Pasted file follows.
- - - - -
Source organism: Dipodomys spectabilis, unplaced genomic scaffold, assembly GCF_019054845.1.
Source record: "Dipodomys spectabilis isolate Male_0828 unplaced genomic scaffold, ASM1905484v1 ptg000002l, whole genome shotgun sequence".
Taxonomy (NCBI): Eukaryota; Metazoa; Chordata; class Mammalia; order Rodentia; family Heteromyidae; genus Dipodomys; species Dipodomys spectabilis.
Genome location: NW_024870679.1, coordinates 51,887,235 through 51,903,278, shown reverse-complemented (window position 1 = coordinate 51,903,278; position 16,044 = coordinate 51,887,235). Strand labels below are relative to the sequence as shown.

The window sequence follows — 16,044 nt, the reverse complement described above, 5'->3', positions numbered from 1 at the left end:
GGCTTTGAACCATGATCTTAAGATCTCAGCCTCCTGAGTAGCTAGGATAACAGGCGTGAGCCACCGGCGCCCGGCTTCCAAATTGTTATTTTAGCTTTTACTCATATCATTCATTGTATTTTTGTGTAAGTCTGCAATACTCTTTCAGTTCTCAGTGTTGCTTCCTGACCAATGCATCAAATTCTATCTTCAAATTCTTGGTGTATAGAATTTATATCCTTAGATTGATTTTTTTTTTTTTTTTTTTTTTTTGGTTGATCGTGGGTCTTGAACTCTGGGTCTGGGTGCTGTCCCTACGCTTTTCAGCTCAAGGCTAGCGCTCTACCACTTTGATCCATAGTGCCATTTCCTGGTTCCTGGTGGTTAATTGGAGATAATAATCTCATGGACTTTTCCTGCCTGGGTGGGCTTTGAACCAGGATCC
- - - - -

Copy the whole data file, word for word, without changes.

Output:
Source organism: Dipodomys spectabilis, unplaced genomic scaffold, assembly GCF_019054845.1.
Source record: "Dipodomys spectabilis isolate Male_0828 unplaced genomic scaffold, ASM1905484v1 ptg000002l, whole genome shotgun sequence".
Taxonomy (NCBI): Eukaryota; Metazoa; Chordata; class Mammalia; order Rodentia; family Heteromyidae; genus Dipodomys; species Dipodomys spectabilis.
Genome location: NW_024870679.1, coordinates 51,887,235 through 51,903,278, shown reverse-complemented (window position 1 = coordinate 51,903,278; position 16,044 = coordinate 51,887,235). Strand labels below are relative to the sequence as shown.

The window sequence follows — 16,044 nt, the reverse complement described above, 5'->3', positions numbered from 1 at the left end:
GGCTTTGAACCATGATCTTAAGATCTCAGCCTCCTGAGTAGCTAGGATAACAGGCGTGAGCCACCGGCGCCCGGCTTCCAAATTGTTATTTTAGCTTTTACTCATATCATTCATTGTATTTTTGTGTAAGTCTGCAATACTCTTTCAGTTCTCAGTGTTGCTTCCTGACCAATGCATCAAATTCTATCTTCAAATTCTTGGTGTATAGAATTTATATCCTTAGATTGATTTTTTTTTTTTTTTTTTTTTTTTGGTTGATCGTGGGTCTTGAACTCTGGGTCTGGGTGCTGTCCCTACGCTTTTCAGCTCAAGGCTAGCGCTCTACCACTTTGATCCATAGTGCCATTTCCTGGTTCCTGGTGGTTAATTGGAGATAATAATCTCATGGACTTTTCCTGCCTGGGTGGGCTTTGAACCAGGATCC